Online hate: The time for action is now

Thank you so much. 

Good evening everyone. It is a pleasure to be here with all of you, on the traditional unceded territory of the Algonquin Anishnaabeg people.

I would like to begin by thanking all the organizers and panelists for your engagement in tonight’s event. 

I speak for the entire Canadian Human Rights Commission when I say how happy we are to be included in tonight’s gathering of experts — to be able to bring our human rights perspective to the issue of hate. 

Because for us, hate — and particularly the phenomenon of online hate — is not only an urgent public safety issue for Canada, but a fundamental human rights issue.

Thinking about hate in the context of human rights goes back seventy years.

The Universal Declaration of Human Rights was a response to the unspeakable atrocities of the Holocaust — atrocities born from hatred. 

The Declaration united the world in a common understanding: that human rights are universal, and that hate must not be allowed to go unchecked.

Seventy years later, the Declaration has helped shape our Canadian values and our understanding of fundamental freedoms and human rights.

But sometimes, tensions can arise.

For example, there has always been a tension between freedom of expression and the right to live free from discrimination and hate.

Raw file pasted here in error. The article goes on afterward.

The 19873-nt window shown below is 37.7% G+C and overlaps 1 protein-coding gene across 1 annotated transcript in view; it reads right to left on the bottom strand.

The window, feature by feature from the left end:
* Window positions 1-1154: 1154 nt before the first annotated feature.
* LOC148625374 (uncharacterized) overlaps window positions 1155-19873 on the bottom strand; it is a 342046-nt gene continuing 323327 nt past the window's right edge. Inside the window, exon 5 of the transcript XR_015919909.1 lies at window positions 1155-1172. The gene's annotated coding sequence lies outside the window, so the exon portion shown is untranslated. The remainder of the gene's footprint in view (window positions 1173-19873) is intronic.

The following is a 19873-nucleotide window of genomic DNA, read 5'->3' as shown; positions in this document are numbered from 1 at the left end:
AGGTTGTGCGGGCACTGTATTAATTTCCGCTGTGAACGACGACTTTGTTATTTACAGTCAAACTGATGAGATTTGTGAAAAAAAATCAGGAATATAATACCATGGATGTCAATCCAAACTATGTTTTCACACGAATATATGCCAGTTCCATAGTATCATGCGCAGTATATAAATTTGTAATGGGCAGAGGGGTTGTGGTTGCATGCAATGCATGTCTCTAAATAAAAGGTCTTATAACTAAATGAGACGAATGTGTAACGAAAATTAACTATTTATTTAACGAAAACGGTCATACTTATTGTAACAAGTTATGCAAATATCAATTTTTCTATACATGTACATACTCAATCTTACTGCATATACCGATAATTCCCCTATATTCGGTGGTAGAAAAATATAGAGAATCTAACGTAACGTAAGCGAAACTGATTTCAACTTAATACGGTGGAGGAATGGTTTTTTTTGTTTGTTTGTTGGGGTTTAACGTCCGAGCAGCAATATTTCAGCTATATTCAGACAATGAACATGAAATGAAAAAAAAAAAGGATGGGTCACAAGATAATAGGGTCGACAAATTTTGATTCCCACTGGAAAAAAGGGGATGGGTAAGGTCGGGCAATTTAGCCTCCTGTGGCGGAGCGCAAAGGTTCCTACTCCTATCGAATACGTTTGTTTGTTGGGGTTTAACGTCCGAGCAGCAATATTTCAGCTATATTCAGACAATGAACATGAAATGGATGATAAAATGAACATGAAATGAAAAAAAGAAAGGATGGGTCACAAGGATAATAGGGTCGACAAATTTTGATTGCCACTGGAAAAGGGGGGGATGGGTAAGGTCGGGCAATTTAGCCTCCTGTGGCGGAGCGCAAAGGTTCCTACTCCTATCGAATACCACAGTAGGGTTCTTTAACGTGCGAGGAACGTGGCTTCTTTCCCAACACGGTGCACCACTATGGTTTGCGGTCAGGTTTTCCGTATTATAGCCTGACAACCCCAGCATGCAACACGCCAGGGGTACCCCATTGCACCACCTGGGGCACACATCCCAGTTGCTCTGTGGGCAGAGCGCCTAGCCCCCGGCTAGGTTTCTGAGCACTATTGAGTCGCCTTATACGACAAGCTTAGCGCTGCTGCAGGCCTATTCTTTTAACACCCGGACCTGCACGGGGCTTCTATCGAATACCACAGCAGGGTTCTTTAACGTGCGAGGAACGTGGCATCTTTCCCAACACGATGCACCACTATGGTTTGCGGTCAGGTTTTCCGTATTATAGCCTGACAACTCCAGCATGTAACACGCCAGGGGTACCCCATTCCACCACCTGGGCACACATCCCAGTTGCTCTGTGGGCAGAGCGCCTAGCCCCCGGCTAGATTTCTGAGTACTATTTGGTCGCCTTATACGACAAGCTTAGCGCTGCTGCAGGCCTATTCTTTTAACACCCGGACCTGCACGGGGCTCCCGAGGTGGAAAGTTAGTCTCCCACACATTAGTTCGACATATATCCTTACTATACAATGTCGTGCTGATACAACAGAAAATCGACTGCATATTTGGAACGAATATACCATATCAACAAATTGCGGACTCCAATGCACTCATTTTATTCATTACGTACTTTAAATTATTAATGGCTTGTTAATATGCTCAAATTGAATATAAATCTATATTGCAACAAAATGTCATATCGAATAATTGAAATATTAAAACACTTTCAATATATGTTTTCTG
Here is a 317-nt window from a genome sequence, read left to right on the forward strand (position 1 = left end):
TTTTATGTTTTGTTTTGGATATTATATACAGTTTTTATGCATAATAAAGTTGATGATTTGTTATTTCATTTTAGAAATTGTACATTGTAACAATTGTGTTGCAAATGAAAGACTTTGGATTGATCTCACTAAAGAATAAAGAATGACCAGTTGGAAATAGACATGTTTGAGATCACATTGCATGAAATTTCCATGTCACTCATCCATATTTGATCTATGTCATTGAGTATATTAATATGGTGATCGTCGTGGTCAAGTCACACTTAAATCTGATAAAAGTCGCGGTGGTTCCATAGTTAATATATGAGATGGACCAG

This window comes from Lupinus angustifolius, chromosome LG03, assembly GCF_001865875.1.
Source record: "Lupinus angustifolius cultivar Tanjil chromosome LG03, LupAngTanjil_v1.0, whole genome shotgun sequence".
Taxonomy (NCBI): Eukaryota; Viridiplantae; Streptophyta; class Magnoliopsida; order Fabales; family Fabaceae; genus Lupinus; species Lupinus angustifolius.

This has always been a complex issue. 

Although our Supreme Court has confirmed that some limits to free speech are justifiable in a free and democratic society, things have changed rapidly since these court decisions were rendered — and that is due to the reach of the Internet.

The internet has made this issue even more complex. 

First — the internet has become a public space…

The internet is no longer just a repository of information. It is the new town-square! 

It is now a public space where people gather to interact, to network, to seek advice, to do business, to meet people, to learn, to protest.

So why is it that an expression of hate that is clearly unacceptable in our public spaces, and on our traditional media, is acceptable online?

Where is the accountability? Where are the protections?

How do victims of hate or harassment online access justice?

Those are just some of the key questions we need to consider.

Second: the internet has done for broadcasting what the printing press did for publishing. 
Suddenly, everyone now has the power to be a broadcaster.

On one hand, this a great thing. The “me too” movement is just one example of how the internet is being used for good, for social change.

The internet has redistributed what was once a very limited amount of broadcasting power among everyone. 

The only problem is that the power to be a broadcaster now exists without any sense of responsibility, or checks and balances.

Here in Canada, we access the internet through infrastructure that is already federally regulated.